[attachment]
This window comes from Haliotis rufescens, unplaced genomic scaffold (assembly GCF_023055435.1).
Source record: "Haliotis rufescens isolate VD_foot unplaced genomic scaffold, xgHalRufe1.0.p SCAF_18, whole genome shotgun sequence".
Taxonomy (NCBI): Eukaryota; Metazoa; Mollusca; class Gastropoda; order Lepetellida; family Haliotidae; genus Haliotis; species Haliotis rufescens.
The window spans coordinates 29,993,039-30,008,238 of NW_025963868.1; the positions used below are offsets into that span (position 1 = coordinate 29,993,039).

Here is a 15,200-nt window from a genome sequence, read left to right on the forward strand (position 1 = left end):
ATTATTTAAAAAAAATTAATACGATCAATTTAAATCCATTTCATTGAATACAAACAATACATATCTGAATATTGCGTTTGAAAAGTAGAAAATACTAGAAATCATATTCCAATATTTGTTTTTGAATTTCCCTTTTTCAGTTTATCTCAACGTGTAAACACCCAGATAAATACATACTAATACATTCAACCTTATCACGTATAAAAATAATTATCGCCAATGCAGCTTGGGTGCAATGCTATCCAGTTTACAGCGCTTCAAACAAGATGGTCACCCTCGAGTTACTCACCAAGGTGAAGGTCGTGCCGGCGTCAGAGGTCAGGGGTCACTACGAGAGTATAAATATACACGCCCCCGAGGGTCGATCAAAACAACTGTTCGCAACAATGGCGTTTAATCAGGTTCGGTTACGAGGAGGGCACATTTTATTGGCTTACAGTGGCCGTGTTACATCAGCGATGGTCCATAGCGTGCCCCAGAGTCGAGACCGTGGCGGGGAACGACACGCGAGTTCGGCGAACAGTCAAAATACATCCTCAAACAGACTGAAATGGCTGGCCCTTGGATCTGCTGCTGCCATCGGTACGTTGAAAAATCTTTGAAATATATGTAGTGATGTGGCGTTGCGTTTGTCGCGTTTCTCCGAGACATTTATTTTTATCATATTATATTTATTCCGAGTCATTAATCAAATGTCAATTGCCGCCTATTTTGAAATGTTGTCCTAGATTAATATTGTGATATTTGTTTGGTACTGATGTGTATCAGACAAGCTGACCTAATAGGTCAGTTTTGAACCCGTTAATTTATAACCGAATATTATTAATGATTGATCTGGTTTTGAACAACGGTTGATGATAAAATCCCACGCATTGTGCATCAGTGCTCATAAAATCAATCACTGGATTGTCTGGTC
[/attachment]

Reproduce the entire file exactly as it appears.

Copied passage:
This window comes from Haliotis rufescens, unplaced genomic scaffold (assembly GCF_023055435.1).
Source record: "Haliotis rufescens isolate VD_foot unplaced genomic scaffold, xgHalRufe1.0.p SCAF_18, whole genome shotgun sequence".
Taxonomy (NCBI): Eukaryota; Metazoa; Mollusca; class Gastropoda; order Lepetellida; family Haliotidae; genus Haliotis; species Haliotis rufescens.
The window spans coordinates 29,993,039-30,008,238 of NW_025963868.1; the positions used below are offsets into that span (position 1 = coordinate 29,993,039).

Here is a 15,200-nt window from a genome sequence, read left to right on the forward strand (position 1 = left end):
ATTATTTAAAAAAAATTAATACGATCAATTTAAATCCATTTCATTGAATACAAACAATACATATCTGAATATTGCGTTTGAAAAGTAGAAAATACTAGAAATCATATTCCAATATTTGTTTTTGAATTTCCCTTTTTCAGTTTATCTCAACGTGTAAACACCCAGATAAATACATACTAATACATTCAACCTTATCACGTATAAAAATAATTATCGCCAATGCAGCTTGGGTGCAATGCTATCCAGTTTACAGCGCTTCAAACAAGATGGTCACCCTCGAGTTACTCACCAAGGTGAAGGTCGTGCCGGCGTCAGAGGTCAGGGGTCACTACGAGAGTATAAATATACACGCCCCCGAGGGTCGATCAAAACAACTGTTCGCAACAATGGCGTTTAATCAGGTTCGGTTACGAGGAGGGCACATTTTATTGGCTTACAGTGGCCGTGTTACATCAGCGATGGTCCATAGCGTGCCCCAGAGTCGAGACCGTGGCGGGGAACGACACGCGAGTTCGGCGAACAGTCAAAATACATCCTCAAACAGACTGAAATGGCTGGCCCTTGGATCTGCTGCTGCCATCGGTACGTTGAAAAATCTTTGAAATATATGTAGTGATGTGGCGTTGCGTTTGTCGCGTTTCTCCGAGACATTTATTTTTATCATATTATATTTATTCCGAGTCATTAATCAAATGTCAATTGCCGCCTATTTTGAAATGTTGTCCTAGATTAATATTGTGATATTTGTTTGGTACTGATGTGTATCAGACAAGCTGACCTAATAGGTCAGTTTTGAACCCGTTAATTTATAACCGAATATTATTAATGATTGATCTGGTTTTGAACAACGGTTGATGATAAAATCCCACGCATTGTGCATCAGTGCTCATAAAATCAATCACTGGATTGTCTGGTC